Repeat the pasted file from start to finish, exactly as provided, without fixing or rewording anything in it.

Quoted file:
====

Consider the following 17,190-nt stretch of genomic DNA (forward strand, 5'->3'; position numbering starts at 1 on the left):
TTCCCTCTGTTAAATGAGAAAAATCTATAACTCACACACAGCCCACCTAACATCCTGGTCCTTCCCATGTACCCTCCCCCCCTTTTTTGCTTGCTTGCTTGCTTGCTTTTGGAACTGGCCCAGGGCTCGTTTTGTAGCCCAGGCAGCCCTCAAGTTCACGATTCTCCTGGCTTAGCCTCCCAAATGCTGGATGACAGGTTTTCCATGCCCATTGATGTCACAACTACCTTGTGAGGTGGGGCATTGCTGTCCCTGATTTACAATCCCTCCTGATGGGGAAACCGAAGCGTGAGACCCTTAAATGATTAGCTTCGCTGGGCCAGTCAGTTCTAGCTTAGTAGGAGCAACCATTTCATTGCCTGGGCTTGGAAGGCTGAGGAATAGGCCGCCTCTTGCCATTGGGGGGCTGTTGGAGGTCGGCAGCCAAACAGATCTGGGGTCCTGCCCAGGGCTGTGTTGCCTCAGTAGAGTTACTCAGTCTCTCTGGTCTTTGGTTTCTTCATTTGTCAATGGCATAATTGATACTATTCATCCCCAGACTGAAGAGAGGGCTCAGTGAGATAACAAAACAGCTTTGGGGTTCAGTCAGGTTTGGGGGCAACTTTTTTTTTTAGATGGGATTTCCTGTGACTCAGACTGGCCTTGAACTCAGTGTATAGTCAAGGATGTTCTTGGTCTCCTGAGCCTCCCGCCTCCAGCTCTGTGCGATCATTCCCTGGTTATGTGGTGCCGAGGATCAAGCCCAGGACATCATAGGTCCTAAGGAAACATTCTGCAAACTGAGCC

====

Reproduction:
Consider the following 17,190-nt stretch of genomic DNA (forward strand, 5'->3'; position numbering starts at 1 on the left):
TTCCCTCTGTTAAATGAGAAAAATCTATAACTCACACACAGCCCACCTAACATCCTGGTCCTTCCCATGTACCCTCCCCCCCTTTTTTGCTTGCTTGCTTGCTTGCTTTTGGAACTGGCCCAGGGCTCGTTTTGTAGCCCAGGCAGCCCTCAAGTTCACGATTCTCCTGGCTTAGCCTCCCAAATGCTGGATGACAGGTTTTCCATGCCCATTGATGTCACAACTACCTTGTGAGGTGGGGCATTGCTGTCCCTGATTTACAATCCCTCCTGATGGGGAAACCGAAGCGTGAGACCCTTAAATGATTAGCTTCGCTGGGCCAGTCAGTTCTAGCTTAGTAGGAGCAACCATTTCATTGCCTGGGCTTGGAAGGCTGAGGAATAGGCCGCCTCTTGCCATTGGGGGGCTGTTGGAGGTCGGCAGCCAAACAGATCTGGGGTCCTGCCCAGGGCTGTGTTGCCTCAGTAGAGTTACTCAGTCTCTCTGGTCTTTGGTTTCTTCATTTGTCAATGGCATAATTGATACTATTCATCCCCAGACTGAAGAGAGGGCTCAGTGAGATAACAAAACAGCTTTGGGGTTCAGTCAGGTTTGGGGGCAACTTTTTTTTTTAGATGGGATTTCCTGTGACTCAGACTGGCCTTGAACTCAGTGTATAGTCAAGGATGTTCTTGGTCTCCTGAGCCTCCCGCCTCCAGCTCTGTGCGATCATTCCCTGGTTATGTGGTGCCGAGGATCAAGCCCAGGACATCATAGGTCCTAAGGAAACATTCTGCAAACTGAGCC